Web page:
The Swiss Agency for Development and Cooperation (SDC)-funded Improving Employment and Income through Development of Egypt’s Aquaculture Sector (IEIDEAS) project was implemented by WorldFish in partnership with CARE Egypt and the Egyptian Ministry of Agriculture and Land Reclamation from 2011 to 2014 and later extended to November 2015. The project focused on four governorates with significant aquaculture production (Kafr El Sheikh, Behera, Sharkia and Fayoum) and one governorate (El Mineya), where aquaculture was a new activity.
Hilsa (Tenualosa ilisha) is a major fishery resource in the Bay of Bengal. In order to ensure the sustainability of this resource, through effective management measures, information is required on its distribution patterns, migration routes and breeding sites. This study fills these knowledge gaps in Myanmar’s Ayeyarwady Delta. The findings are based on systematic gathering of local ecological knowledge among experienced fishers in thirty-two sites.
Commune Agroecosystems Analysis (CAEA) is a participatory analysis methodology used by the Department of Agricultural Extension to identify and prioritize agricultural development needs at the commune level. This manual provides a step-by-step procedure to implement CAEA.
How have capture fisheries in Cambodia changed over the past decade? This article compares fish diversity, catches, consumption as well as livelihood strategies and fisheries arrangements as documented by two studies published in 2004 and 2014.
Iron deficiency anemia is a widespread public health problem, particularly in low- and middle-income countries. Maternal iron status around and during pregnancy may influence infant iron status. The authors examined multiple biomarkers to determine the prevalence of iron deficiency and anemia among breastfed infants and explored its relationship with maternal and infant characteristics in Bhaktapur, Nepal.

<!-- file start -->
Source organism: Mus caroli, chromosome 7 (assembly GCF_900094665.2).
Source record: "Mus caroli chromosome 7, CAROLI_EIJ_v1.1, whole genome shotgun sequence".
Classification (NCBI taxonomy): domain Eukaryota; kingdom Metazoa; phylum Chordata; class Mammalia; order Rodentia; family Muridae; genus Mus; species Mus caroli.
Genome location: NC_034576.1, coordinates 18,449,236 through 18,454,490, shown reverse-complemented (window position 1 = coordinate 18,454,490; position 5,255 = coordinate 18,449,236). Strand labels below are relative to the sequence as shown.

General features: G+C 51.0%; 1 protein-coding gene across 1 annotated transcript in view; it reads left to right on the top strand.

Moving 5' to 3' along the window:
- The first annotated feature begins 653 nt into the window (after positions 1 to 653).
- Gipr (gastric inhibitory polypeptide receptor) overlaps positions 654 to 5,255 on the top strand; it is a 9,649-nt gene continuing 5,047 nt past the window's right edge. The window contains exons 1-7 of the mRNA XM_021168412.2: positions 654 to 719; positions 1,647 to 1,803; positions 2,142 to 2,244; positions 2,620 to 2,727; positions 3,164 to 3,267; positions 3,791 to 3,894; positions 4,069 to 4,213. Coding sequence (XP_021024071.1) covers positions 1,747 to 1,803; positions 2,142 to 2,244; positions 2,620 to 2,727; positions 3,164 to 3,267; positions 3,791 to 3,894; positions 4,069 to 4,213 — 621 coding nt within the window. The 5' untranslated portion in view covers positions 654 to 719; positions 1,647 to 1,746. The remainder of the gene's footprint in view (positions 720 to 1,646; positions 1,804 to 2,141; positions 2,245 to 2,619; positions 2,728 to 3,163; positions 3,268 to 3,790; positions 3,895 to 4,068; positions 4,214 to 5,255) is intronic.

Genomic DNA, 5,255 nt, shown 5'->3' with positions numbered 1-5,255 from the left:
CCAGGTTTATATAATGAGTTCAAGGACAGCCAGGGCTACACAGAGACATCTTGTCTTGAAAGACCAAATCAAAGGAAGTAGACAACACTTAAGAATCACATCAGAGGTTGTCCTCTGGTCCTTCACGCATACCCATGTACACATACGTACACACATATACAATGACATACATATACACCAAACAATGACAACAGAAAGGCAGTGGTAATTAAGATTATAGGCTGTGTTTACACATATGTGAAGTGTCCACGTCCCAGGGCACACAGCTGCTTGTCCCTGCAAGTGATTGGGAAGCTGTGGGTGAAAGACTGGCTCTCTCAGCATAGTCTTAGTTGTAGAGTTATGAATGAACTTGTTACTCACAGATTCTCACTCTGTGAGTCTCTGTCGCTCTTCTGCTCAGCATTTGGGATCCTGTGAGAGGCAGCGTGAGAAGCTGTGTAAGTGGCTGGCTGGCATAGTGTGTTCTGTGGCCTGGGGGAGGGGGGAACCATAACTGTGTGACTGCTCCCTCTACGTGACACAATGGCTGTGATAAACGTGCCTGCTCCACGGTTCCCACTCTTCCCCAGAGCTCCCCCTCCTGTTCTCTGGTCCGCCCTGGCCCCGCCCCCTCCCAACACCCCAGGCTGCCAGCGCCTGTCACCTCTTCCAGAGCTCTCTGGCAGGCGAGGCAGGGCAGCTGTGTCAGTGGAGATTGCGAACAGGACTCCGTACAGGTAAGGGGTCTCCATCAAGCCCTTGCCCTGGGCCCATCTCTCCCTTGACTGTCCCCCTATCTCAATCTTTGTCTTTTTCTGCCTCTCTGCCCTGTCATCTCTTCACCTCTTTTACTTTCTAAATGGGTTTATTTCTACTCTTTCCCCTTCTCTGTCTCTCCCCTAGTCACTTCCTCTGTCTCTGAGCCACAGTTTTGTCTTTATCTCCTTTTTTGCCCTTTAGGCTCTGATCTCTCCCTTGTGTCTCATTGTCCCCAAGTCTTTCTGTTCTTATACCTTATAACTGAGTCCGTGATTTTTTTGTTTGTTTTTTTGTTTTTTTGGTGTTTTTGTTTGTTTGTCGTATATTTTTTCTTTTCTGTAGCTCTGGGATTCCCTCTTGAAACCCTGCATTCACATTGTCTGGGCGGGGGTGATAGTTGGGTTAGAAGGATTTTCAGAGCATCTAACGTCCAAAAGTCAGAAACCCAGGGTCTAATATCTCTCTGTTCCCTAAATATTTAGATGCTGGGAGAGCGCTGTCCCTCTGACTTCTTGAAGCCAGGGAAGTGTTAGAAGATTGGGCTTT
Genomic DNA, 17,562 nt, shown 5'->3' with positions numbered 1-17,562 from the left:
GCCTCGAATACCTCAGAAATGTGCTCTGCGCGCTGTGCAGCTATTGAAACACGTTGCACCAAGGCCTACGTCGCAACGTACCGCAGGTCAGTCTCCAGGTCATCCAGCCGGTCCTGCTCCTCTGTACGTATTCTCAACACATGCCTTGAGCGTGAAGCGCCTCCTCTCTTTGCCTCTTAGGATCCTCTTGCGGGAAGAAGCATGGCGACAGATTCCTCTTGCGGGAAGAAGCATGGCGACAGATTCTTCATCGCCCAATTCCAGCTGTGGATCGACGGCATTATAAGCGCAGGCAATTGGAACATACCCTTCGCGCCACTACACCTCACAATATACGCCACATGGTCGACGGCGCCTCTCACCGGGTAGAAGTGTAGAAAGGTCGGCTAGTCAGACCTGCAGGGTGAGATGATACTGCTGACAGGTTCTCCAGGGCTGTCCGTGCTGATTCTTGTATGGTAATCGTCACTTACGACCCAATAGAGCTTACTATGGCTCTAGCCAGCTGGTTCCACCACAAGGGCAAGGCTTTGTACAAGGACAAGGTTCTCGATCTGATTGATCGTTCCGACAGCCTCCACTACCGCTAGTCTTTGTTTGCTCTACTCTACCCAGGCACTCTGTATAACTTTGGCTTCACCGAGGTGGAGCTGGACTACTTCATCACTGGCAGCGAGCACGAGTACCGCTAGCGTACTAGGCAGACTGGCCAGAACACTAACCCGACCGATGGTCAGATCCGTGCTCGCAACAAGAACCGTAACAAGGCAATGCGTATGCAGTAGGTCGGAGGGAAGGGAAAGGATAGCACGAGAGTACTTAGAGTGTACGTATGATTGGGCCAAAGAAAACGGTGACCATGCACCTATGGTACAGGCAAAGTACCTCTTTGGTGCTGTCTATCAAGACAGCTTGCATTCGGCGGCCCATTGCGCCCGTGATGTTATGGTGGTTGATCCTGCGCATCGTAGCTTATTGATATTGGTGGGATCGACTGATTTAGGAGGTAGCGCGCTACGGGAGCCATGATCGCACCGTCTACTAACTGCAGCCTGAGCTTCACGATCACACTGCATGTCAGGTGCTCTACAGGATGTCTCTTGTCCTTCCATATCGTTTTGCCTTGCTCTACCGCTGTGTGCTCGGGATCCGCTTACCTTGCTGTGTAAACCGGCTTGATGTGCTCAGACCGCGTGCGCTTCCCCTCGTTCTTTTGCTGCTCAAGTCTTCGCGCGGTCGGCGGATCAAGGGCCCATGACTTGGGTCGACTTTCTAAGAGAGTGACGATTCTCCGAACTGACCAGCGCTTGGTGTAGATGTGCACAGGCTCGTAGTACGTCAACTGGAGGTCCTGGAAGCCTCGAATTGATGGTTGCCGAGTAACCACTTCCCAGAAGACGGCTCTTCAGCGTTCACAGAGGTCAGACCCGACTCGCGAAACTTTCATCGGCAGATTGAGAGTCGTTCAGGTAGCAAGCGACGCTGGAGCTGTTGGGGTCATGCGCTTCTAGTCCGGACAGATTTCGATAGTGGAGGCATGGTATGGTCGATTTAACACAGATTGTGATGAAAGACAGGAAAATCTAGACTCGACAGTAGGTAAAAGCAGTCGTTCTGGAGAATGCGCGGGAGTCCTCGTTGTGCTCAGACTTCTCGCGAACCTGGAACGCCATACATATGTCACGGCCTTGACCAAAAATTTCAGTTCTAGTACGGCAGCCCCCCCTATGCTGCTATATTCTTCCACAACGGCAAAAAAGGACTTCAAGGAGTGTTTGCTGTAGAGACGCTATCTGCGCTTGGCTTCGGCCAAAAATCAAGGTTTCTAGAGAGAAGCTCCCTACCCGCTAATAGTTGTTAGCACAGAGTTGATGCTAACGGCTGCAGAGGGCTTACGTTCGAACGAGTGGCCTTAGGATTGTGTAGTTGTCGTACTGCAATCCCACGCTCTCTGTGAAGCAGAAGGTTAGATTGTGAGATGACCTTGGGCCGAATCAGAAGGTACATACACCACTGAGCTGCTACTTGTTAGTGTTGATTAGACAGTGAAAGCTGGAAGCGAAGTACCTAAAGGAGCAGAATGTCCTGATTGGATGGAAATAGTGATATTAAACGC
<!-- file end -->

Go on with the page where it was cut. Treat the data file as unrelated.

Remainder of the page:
We describe a participatory action research journey with the Anlo Beach fishing community, Ghana, to promote women's participation in decision-making. It was clear from an early stage that women were absent from formal decision-making platforms, making it difficult for their livelihood and wellbeing challenges to be addressed. We began our work with a belief that community transformation can be achieved only if all community members, including women, participate actively in development projects. We adopted a gender transformative participatory action research approach.
The CGIAR Research Program on Aquatic Agricultural Systems (AAS) is being implemented in ten communities in the Barotse floodplain in Zambia’s Western Province. The objective of the AAS program is to reduce poverty and improve food security by harnessing the potential, productivity and diversity of aquatic and agricultural systems.
This study evaluates the performance of a wide range of aquaculture systems in Bangladesh. It is by far the largest of its kind attempted to date. The purpose of this study was to identify and analyze the most important production systems, rather than to provide a nationally representative overview of the entire aquaculture sector of Bangladesh. As such, the study yields a huge amount of new information on production technologies that have never been thoroughly researched before.
The objective of this paper is to better understand the various individual and household factors that influence resilience, that is, people’s ability to respond adequately to shocks and stressors. One of our hypotheses is that resilience does not simply reflect the expected effects of quantifiable factors such as level of assets, or even less quantifiable social processes such as people’s experience, but is also determined by more subjective dimensions related to people’s perceptions of their ability to cope, adapt or transform in the face of adverse events.
There is increasing awareness that integrating gender into development frameworks is critical for effective implementation of development strategies. In working to alleviate rural poverty, the CGIAR Research Program on Aquatic Agricultural Systems (AAS) recognizes that “business as usual” gender integration approaches will not deliver lasting and widespread improvements in agricultural productivity, poverty reduction and food security. In response, AAS operationalized a gender transformative approach.